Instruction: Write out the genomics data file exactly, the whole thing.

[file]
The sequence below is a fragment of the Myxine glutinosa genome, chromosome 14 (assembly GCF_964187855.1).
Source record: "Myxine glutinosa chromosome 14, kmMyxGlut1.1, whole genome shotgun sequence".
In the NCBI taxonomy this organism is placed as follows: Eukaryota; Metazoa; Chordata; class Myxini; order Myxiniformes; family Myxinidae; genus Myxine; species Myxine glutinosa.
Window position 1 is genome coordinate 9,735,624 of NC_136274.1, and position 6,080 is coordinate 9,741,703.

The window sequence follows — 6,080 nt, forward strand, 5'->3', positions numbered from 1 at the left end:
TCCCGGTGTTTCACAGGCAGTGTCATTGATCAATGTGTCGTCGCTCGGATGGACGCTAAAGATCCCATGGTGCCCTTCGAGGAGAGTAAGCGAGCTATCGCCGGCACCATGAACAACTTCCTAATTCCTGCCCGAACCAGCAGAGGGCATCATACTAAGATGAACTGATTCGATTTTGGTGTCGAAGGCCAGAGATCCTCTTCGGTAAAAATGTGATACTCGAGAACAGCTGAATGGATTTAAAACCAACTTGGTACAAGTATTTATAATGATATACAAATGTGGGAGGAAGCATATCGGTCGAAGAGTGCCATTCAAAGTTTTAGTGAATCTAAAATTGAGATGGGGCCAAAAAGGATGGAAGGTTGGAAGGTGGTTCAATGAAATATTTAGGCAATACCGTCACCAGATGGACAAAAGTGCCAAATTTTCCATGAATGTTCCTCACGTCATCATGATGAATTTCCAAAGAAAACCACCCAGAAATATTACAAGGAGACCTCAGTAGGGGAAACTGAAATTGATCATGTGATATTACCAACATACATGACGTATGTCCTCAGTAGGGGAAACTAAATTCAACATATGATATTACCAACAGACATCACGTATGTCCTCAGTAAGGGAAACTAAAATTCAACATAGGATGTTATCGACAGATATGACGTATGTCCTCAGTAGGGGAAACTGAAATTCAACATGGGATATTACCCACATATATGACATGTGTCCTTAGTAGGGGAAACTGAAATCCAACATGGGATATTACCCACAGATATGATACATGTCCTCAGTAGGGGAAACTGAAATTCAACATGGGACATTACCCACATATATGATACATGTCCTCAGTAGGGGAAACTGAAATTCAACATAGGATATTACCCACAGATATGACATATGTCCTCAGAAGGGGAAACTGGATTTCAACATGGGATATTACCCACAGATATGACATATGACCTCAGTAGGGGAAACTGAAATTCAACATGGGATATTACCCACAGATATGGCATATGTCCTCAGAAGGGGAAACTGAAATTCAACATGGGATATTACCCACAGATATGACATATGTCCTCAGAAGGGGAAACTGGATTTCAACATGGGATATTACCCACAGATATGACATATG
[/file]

The sequence below is a fragment of the Myxine glutinosa genome, chromosome 14 (assembly GCF_964187855.1).
Source record: "Myxine glutinosa chromosome 14, kmMyxGlut1.1, whole genome shotgun sequence".
In the NCBI taxonomy this organism is placed as follows: Eukaryota; Metazoa; Chordata; class Myxini; order Myxiniformes; family Myxinidae; genus Myxine; species Myxine glutinosa.
Window position 1 is genome coordinate 9,735,624 of NC_136274.1, and position 6,080 is coordinate 9,741,703.

The window sequence follows — 6,080 nt, forward strand, 5'->3', positions numbered from 1 at the left end:
TCCCGGTGTTTCACAGGCAGTGTCATTGATCAATGTGTCGTCGCTCGGATGGACGCTAAAGATCCCATGGTGCCCTTCGAGGAGAGTAAGCGAGCTATCGCCGGCACCATGAACAACTTCCTAATTCCTGCCCGAACCAGCAGAGGGCATCATACTAAGATGAACTGATTCGATTTTGGTGTCGAAGGCCAGAGATCCTCTTCGGTAAAAATGTGATACTCGAGAACAGCTGAATGGATTTAAAACCAACTTGGTACAAGTATTTATAATGATATACAAATGTGGGAGGAAGCATATCGGTCGAAGAGTGCCATTCAAAGTTTTAGTGAATCTAAAATTGAGATGGGGCCAAAAAGGATGGAAGGTTGGAAGGTGGTTCAATGAAATATTTAGGCAATACCGTCACCAGATGGACAAAAGTGCCAAATTTTCCATGAATGTTCCTCACGTCATCATGATGAATTTCCAAAGAAAACCACCCAGAAATATTACAAGGAGACCTCAGTAGGGGAAACTGAAATTGATCATGTGATATTACCAACATACATGACGTATGTCCTCAGTAGGGGAAACTAAATTCAACATATGATATTACCAACAGACATCACGTATGTCCTCAGTAAGGGAAACTAAAATTCAACATAGGATGTTATCGACAGATATGACGTATGTCCTCAGTAGGGGAAACTGAAATTCAACATGGGATATTACCCACATATATGACATGTGTCCTTAGTAGGGGAAACTGAAATCCAACATGGGATATTACCCACAGATATGATACATGTCCTCAGTAGGGGAAACTGAAATTCAACATGGGACATTACCCACATATATGATACATGTCCTCAGTAGGGGAAACTGAAATTCAACATAGGATATTACCCACAGATATGACATATGTCCTCAGAAGGGGAAACTGGATTTCAACATGGGATATTACCCACAGATATGACATATGACCTCAGTAGGGGAAACTGAAATTCAACATGGGATATTACCCACAGATATGGCATATGTCCTCAGAAGGGGAAACTGAAATTCAACATGGGATATTACCCACAGATATGACATATGTCCTCAGAAGGGGAAACTGGATTTCAACATGGGATATTACCCACAGATATGACATATG